Suffolk Dan Meyer Project  
Project Aims:

To increase student motivation/engagement

To give students more ownership of their own learning

To equip our students with better problem solving skills which they can use to solve a variety of problems

Underlying principles for the lessons should be:

Give minimal information about the problem

Have a visual stimulus

Include the use of multi-media

Have a key question

Situate the problem in a meaningful context

Have closure to the problem.

Those involved the project are:

Gill Larkin

Mark Greenaway

Mohammed Ibrahim, Chantry

Gareth Jones, Sudbury Upper

Darren Page, Stowupland

Lydia Unwin, Leiston High

Lesson Idea 1

Real Life Graphs - Filling Beakers

The key steps in this lesson are:

  1. Vocabulary

  2. Open Discussion using an unlabelled graph

  3. Pause Video Clip of 3 beakers being filled at a constant rate, get pupils to predict which will fill first with a reason

  4. Play clip and get pupils to  reflect on their thinking or on each others.

  5. Pupils to decide which beaker match graph A with reason.

  6. Decisions to be made on numbers and labelling of axes Calculate/estimate volume of beaker A.

  7. Sketch graph for the other two beakers.

  8. Draw a beaker that would generate line B.

  9. Bath Filling Activity

  10. Tackle the original exam question the graph is taken from.

  11. Produce their own exam question with a mark scheme

Parts of this PowerPoint are to be projected and other sections are to support the teacher - Click here

The PowerPoint refers to this Movie Clip - Click here

Related nrich activities

Lesson Idea 2

This lesson idea initially explores the optimum way of packaging 12 coke cans and is adapted from Mr Piccini's Idea - Click here

Question 1: As a customer which box would you choose to buy?

Question 2: If you were Coca Cola which box would you choose to make?

Possible initial questions that need to be considered
How many cans?
Estimate Dimensions?
Packing in the fridge
Size of pallet: 1m by 1.2m
How many stacked boxes would be the same as your height?
Volume wasted in the box
Value for money (can versus bottle)
Surface Area
Packing on lorries?
Base not printed so cheaper to manufacture
Do we consider flaps?

Possible Progression Route

1.            Estimate Can size and hence sizes of box (real size 11.5 by 6.3cm)
2.            Round can size to 12 by 6 for lower group
3.            Size of boxes?
4.            Sketch net and write measurements on and then discuss Scale
5.            Lower ability draw rectangles for each face on A4 squared paper (or photocopy squares onto    
                card) and then sellotape them together or lay them out on large sugar paper.
6.            Draw nets to scale (1:2) will fit on A3 easily
7.            Surface area?
8.            Fit onto pallet?
9.            What about slim cans
10.          Cost of packaging (Note base cheaper)
11.          Extra 100% or %0% free recalculate

Extension Ideas

Boxes that are not cuboids: PowerPoint  - Click here
Design a Container which holds 300ml - Click here
Using Similarity with Drinks Cans - Click here

Related nrich activities

Lesson Idea 3

Packaging Salad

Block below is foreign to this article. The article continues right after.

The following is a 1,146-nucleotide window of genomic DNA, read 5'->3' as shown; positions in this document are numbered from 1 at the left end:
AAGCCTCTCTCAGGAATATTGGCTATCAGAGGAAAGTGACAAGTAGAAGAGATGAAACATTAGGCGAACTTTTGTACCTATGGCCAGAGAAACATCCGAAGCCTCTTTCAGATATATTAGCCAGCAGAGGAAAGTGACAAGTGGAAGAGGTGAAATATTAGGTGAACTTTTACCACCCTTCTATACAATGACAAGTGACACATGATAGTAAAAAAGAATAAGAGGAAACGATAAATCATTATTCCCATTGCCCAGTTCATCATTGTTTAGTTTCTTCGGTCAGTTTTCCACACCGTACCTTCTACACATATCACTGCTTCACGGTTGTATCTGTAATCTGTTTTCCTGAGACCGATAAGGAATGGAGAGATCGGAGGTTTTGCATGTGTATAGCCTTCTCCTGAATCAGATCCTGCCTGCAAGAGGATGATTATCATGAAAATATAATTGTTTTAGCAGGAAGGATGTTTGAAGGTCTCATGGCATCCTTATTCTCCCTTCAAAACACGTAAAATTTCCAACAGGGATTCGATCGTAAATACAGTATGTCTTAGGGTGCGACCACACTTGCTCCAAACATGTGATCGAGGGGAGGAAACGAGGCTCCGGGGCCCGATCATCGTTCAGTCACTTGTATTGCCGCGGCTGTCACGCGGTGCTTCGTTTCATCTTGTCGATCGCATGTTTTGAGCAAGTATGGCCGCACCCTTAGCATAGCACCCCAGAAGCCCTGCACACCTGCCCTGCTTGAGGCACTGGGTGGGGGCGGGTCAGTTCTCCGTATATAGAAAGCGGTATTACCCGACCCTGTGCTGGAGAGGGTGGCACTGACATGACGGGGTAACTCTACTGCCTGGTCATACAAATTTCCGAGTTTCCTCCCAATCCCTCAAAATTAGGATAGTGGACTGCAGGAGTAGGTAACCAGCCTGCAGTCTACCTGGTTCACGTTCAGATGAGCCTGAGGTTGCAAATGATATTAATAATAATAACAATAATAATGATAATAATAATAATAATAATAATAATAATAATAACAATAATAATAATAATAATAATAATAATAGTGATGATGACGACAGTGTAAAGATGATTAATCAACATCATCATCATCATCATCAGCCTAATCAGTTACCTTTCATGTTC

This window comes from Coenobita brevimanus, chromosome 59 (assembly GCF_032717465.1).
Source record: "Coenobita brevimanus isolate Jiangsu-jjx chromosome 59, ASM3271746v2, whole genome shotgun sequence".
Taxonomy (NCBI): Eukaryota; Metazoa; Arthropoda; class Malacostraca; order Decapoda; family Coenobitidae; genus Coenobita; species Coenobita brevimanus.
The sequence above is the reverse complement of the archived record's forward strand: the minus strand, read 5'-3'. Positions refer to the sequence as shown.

This activity looks at the redesign of some packaging for Salad

Act 1 - What is the question? - Click here
Act 1b - Some additional information - Click here

Surface Areas

Act 2 - Measurements for calculating Surface Area - Click here
Act 3 - Calculation of the two Surface Areas - Click here


Act 2 - Measurements for calculating Volume - Click here
Act 3 - Practically comparing the two volumes - are they equal? - Click here
Act 3 - Calculation of the two Volumes - Click here

Lesson Idea 4

Projectile Motion - Modelling with Quadratics

Using this applet keep the speed at 18ms-1 and set the angle to 800 and note the maximum height and the range, repeat for 700 and 200 and pose the question - Note that the initial height is not 0 as the cannon is above the ground.

What must the angle be if I want the range to be 18m

One approach would be to plot angle against range and find the quadratic that fits the 3 given points by transforming the basic quadratic y=a(x-b)(x-c).  This can then be used to read of the angle needed to give a specific range.
A second approach would be to solve the quadratic equation rather than reading off the graph
A third approach would be to use the three points to find the equation of the curve using 3 simultaneous equations

Use the applet to test their results

Alternatively fix the angle and ask what the speed must be to achieve a given range.

Simplified Task

An alternative applet which can be adjusted to start at ground height can be found here

You could choose to fire at 900 and pose the question what must the initial speed be in order to reach 20m?

Lesson Idea 5

Overtaking Lorries - Clip
Watch first 1:10 and then pose the question as to how long the white truck will take to pass the oil tanker

Related nrich activities


Lesson Idea 6

Opening up exam questions

These questions consist of some Foundation Tier exam questions with the numbers covered up. pupils should decide on some sensible values and solve their problem, the slide afterwards has the numbers uncovered - Click here

These problems are taken from Foundation Tier GCSE papers where all that is left is the diagram and the challenge includes devising suitable questions to solve and then solving them before going to the next slide and looking at the exam question - Click here

This PowerPoint consists of data or diagrams taken from Foundation Tier GCSE Papers with no questions simpler contexts than the example above - Click here

These problems are taken from Higher Tier GCSE papers where all that is left is the diagram and the challenge includes devising suitable questions to solve and then solving them before going to the next slide and looking at the exam question - Click here


Report regarding the aims, process and outcomes of the Project - Click here